Suspect in shooting of off-duty CPD officer has long rap sheet
The man charged with trying to murder a Chicago police officer has a long rap sheet and just got out of prison a couple months ago.
Samuel Harviley, 24, has been charged with attempted murder, aggravated battery with a firearm and robbery in the early Monday shooting of the officer, who was parking his car near his home in Washington Heights after work, said Anthony Guglielmi, a police spokesman.
Judge Adam Bourgeois ordered Harviley held without bond in court Wednesday.
In 2012, Harviley, who has a tattoo that says “Live Strong Die Hard,” was sentenced to nine years in state prison for aggravated vehicular hijacking. He received credit for about a year and a half that he spent in the Cook County Jail and was paroled on Dec. 31.
Harviley’s case is a powerful demonstration that state law is too easy on violent criminals, Escalante told the Chicago Sun-Times.
“The allegations against Mr. Harviley and his two criminal associates are quite frankly reprehensible,” interim Police Supt. John Escalante said in a statement. “The fact that a convicted felon and gun offender is yet again out on early-release to torment communities is representative of the types of individuals who are overwhelmingly driving the recent spike in violence.
“Time and time again, CPD officers risk their lives to hold repeated guns offenders accountable and we will stop at nothing to continue that promise, but more needs to happen to change the culture of violence and increase accountability.”
It was the second time in a week that a felon had shot a Chicago Police officer. On March 14, 29-year-old Lamar Harris wounded three on-duty officers during a brief gunbattle on the West Side before he was fatally shot by the police.
The officers were conducting a narcotics investigation and followed Harris into a courtyard where he shot at them, and at least one officer returned fire, authorities said. One officer was hit in the back, one in the foot and one in his bulletproof vest.
Harris, an admitted gang member, had 43 arrests on his rap sheet.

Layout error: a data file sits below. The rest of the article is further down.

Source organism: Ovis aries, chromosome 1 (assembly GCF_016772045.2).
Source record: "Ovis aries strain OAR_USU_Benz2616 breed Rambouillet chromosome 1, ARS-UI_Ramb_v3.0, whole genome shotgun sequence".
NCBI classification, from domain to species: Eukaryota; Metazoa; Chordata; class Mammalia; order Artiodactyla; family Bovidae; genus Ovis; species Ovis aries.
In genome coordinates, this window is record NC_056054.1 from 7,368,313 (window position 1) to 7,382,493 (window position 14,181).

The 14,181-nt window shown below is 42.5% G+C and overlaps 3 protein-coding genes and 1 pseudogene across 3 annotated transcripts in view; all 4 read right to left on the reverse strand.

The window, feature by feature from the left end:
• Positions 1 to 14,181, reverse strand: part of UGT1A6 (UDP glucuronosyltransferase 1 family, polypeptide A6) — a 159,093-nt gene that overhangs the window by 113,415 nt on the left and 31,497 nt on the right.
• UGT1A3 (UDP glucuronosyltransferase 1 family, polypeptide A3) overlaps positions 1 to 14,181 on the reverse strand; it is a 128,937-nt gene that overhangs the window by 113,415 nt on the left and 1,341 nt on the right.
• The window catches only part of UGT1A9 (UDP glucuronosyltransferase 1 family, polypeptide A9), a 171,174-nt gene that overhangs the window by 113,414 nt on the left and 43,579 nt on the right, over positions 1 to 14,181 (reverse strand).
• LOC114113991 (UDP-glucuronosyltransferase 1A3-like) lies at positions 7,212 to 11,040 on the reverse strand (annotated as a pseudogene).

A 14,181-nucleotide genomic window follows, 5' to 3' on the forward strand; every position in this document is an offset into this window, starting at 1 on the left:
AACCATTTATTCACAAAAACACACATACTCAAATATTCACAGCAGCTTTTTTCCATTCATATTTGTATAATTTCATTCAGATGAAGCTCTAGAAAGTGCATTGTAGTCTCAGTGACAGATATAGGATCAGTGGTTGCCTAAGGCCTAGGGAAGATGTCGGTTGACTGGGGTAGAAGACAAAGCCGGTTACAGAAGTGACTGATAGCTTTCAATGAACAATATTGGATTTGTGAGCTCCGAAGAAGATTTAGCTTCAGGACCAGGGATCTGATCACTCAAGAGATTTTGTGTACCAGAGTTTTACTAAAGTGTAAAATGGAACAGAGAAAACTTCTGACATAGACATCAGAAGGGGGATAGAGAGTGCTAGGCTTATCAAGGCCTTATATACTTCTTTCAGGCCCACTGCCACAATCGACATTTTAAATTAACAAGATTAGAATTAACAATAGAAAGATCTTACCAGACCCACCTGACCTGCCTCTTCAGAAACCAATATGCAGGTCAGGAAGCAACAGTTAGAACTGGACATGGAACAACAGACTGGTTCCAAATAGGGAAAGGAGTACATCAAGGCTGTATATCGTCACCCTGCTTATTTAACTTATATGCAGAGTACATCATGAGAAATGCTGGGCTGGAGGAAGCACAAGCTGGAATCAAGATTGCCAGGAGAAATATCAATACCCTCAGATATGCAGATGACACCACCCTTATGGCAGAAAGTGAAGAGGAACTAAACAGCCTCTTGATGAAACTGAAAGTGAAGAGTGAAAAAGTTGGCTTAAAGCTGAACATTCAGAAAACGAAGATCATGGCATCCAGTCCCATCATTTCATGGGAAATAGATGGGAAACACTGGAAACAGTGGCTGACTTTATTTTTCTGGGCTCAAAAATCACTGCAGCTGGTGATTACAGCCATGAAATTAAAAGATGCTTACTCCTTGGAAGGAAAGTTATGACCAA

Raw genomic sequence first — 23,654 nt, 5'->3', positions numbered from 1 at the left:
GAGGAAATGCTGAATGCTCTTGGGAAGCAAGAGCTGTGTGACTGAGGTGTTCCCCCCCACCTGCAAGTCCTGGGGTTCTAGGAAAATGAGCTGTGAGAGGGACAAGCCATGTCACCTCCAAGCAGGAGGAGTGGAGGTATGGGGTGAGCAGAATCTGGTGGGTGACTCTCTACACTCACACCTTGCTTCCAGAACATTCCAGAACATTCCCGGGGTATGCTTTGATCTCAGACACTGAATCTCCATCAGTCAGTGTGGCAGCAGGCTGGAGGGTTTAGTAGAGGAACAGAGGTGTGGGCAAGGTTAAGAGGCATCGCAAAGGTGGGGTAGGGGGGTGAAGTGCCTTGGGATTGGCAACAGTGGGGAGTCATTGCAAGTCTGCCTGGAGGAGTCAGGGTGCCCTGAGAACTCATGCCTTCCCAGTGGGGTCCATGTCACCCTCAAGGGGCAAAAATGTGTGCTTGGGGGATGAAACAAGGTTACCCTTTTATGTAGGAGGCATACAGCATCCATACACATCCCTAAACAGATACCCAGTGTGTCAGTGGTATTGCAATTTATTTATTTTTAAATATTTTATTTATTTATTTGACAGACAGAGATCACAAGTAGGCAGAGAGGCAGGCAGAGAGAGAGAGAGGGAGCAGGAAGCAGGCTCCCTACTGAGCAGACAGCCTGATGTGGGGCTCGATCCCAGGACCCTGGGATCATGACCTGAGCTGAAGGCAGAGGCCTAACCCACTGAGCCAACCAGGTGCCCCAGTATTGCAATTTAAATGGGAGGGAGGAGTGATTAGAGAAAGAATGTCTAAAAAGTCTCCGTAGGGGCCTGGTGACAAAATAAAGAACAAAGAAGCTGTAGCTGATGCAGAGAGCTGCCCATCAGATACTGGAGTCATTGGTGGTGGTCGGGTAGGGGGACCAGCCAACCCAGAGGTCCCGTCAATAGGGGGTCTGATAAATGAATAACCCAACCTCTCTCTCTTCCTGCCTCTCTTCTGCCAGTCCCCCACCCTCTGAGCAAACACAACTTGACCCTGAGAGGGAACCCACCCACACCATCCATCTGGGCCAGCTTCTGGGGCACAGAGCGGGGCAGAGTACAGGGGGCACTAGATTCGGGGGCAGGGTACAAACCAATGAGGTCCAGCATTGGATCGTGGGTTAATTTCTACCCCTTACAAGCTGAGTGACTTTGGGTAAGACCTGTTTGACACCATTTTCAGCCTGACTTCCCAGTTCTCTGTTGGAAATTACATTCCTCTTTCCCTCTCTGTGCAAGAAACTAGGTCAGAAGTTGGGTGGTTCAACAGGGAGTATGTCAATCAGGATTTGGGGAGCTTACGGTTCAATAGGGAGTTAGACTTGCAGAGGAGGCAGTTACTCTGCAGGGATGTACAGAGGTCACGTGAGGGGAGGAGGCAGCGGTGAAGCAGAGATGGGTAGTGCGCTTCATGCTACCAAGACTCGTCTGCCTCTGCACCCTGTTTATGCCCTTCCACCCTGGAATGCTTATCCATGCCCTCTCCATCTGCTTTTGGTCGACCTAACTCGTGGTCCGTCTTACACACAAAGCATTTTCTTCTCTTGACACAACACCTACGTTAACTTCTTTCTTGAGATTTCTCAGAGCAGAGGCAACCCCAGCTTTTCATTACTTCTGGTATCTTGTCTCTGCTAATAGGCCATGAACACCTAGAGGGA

In 2010, officers heard a call about a man with a gun and stopped Harris as a suspect. Harris allegedly struck an officer in the head and reached for his waistband, dropping a gun, police said.
In 2012, he was sentenced to four years in prison in the case.
Harviley, whose last known address was in the 1000 block of West 87th, is accused of shooting a 49-year-old off-duty officer who returned home from work and was in his car outside his home at 2:20 a.m. The officer didn’t notice his attackers until they were standing near the car, police said.
One of the men trained a gun on the officer during the holdup, police said.
He offered the robbers his money and phone.
But he was worried they would find out he was a cop and shoot him. On the seat was a study guide for a Chicago Police Department detective exam he planned to take.
He also thought they would find his service weapon when they frisked him.
Then one of the robbers said: “Shoot him,” police said. The officer was wounded in his right leg.
The officer rolled and fired at the robbers, and he thought he struck one of them.
Harviley was arrested at Little Company of Mary Hospital in Evergreen Park, where he was being treated for a gunshot wound. The hospital is about 3 miles away from the holdup.
Prosecutors said at Harviley’s bond hearing Wednesday that he admitted to his involvement in the shooting. He was also positively identified by the officer.
In 2011, Harviley and another man were involved in a carjacking at 12:13 a.m. on July 9 in the 8600 block of South Marshfield, court records show.
The victim parked his Chevrolet Malibu outside a friend’s home when Harviley and three other men walked up. Harviley pulled out a black revolver.
The victim gave the robbers his car keys and wallet.
The robbers warned the victim not to look at their faces or they would shoot him.
The victim reported the carjacking to the police, who spotted the car and chased Harviley on foot.
He tripped over a tree branch and dropped the gun, court records show. Harviley was carrying the victim’s cellphone and was later identified by the victim in a lineup, police said.
Guglielmi pointed out that 26 of the 35 people shot in the the city last weekend were on a Chicago Police list of people who are at a high risk of becoming crime victims because of their criminal records and interactions with other people involved in violent crime. One man had been shot two other times since 2012 and had 42 arrests on his record, including a 2010 gun conviction.
“This just further illustrates the individuals that are driving the violence,” he said.